Don’t be afraid to take a risk

In most city halls, the process of rolling out the annual budget is not exactly a sandbox for potential innovation. But Warren says that when he and his team raised the idea, the reaction was uniformly positive; go for it. “We had some head scratching from people,” he says. “But they took a leap of faith on us. We’ve been doing budget videos for a while, so there was a built-in reservoir of, ‘Well, I think they know what they’re doing.’”

The fact that the project didn’t need additional budget and could be done in the same two-week time frame—shooting a LEGO city requires less driving around a 99-square-mile city than a normal video shoot—helped seal the deal, Warren says.

In Phoenix, changing the way the budgets had traditionally been rolled out enabled more inclusive feedback. Assistant City Manager Jeff Barton, who led the creation of Fund PHX when he was the city’s budget research director, says Phoenix had previously relied on 15 to 20 public hearings a year to solicit input on the budget. “But we knew that some people just weren’t comfortable coming to those meetings,” he says. “We wanted to find a unique way to allow people to give those comments on the budget but also tell us what their priorities are while giving people a sense of how the budget works.”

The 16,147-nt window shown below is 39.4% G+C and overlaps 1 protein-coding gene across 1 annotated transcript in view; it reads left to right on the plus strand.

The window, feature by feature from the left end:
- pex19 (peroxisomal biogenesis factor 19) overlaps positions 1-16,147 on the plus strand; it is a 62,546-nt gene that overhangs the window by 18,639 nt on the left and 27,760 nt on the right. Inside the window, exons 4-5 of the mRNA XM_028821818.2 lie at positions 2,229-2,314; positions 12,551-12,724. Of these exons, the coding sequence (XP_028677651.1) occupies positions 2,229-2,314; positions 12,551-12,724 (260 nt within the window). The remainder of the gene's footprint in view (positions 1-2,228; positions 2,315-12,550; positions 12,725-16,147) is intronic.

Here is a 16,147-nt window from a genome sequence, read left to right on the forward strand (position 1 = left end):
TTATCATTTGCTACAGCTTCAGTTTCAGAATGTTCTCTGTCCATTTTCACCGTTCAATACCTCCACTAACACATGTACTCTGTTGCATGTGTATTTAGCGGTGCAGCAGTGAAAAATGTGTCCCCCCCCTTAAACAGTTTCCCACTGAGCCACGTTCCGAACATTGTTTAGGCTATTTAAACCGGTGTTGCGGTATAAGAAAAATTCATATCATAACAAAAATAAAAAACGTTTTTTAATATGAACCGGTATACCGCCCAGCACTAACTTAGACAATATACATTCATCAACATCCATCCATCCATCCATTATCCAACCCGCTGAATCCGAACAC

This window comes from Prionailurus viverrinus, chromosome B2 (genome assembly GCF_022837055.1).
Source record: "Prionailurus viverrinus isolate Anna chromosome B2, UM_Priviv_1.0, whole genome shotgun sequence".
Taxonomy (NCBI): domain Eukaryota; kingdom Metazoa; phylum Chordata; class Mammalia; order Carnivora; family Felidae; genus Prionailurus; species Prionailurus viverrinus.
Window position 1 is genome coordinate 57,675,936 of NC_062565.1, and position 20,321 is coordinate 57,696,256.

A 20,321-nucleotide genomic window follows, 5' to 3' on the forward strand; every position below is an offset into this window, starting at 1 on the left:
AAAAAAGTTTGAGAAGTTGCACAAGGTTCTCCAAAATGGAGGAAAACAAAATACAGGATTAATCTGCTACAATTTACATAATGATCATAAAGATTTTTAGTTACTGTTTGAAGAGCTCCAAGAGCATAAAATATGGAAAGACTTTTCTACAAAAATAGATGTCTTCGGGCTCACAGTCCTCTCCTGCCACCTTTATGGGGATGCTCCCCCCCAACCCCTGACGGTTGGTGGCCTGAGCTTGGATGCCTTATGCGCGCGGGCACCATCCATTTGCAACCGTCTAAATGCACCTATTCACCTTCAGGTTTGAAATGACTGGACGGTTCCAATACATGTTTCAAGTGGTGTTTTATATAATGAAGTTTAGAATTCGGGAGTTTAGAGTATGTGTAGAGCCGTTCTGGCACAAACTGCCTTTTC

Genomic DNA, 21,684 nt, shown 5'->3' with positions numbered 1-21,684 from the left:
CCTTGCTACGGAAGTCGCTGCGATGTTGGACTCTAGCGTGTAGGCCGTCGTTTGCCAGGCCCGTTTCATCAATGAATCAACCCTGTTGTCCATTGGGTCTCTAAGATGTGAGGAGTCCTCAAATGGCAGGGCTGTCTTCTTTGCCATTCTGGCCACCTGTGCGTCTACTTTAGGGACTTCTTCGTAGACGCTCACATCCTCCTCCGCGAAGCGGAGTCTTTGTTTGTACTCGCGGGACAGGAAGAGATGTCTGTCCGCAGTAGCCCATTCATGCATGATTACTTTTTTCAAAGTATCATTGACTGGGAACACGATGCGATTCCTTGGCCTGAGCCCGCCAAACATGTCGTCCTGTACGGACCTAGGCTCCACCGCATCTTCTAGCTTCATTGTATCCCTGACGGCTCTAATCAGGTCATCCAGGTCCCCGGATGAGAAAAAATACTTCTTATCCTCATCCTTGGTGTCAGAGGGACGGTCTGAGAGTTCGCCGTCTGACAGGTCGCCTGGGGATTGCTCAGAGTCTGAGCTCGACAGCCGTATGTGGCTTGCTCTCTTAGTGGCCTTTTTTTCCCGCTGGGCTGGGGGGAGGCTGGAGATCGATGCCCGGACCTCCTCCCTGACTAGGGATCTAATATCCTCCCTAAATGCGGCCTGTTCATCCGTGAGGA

“We had 1,500 comments on the budget last year,” says city budget research director Amber Williamson, including the tool and other channels of communication. “That’s the most I can remember ever receiving from the public.”

Trust your team to take on new challenges

Surprisingly, given the technical complexities of shooting stop-motion video, the Lego project was filmed completely in-house, by Warren’s team. That process included solving a number of challenges that he’d never even considered, such as figuring out how to get the mouths of the Lego characters to move and finding a way to show diversity with Lego figures that all have the same skin tone.

“It took a little research on how to do stop-motion but they found a very cool program that helped a lot,” Warren says. He adds that while he’s the only Lego aficionado on his team, his colleagues warmed to the chance to do something different and creative. “I think they really got into it,” he says. “It was a different way to tell the story and it was a way for them to expand their skill set and do something that was out of the box.”

Creativity isn’t anything new to this team. In fact, Arlington’s creative approach to communications earned them recognition as the inaugural winner of the Sharman Stein Award for Storytelling Changemakers from Results for America in 2019. This year's award went to Port St. Lucie, Fla.

All these examples—whether in Phoenix, Arlington, San Jose, or other cities—offer lessons on how to give even the most routine tasks of city government new life and relevancy. As Arlington’s Warren explains, there are also side benefits as well.

“When we screened the video for the council this year for the first time, people clapped,” he says. “We’d never gotten applause before.”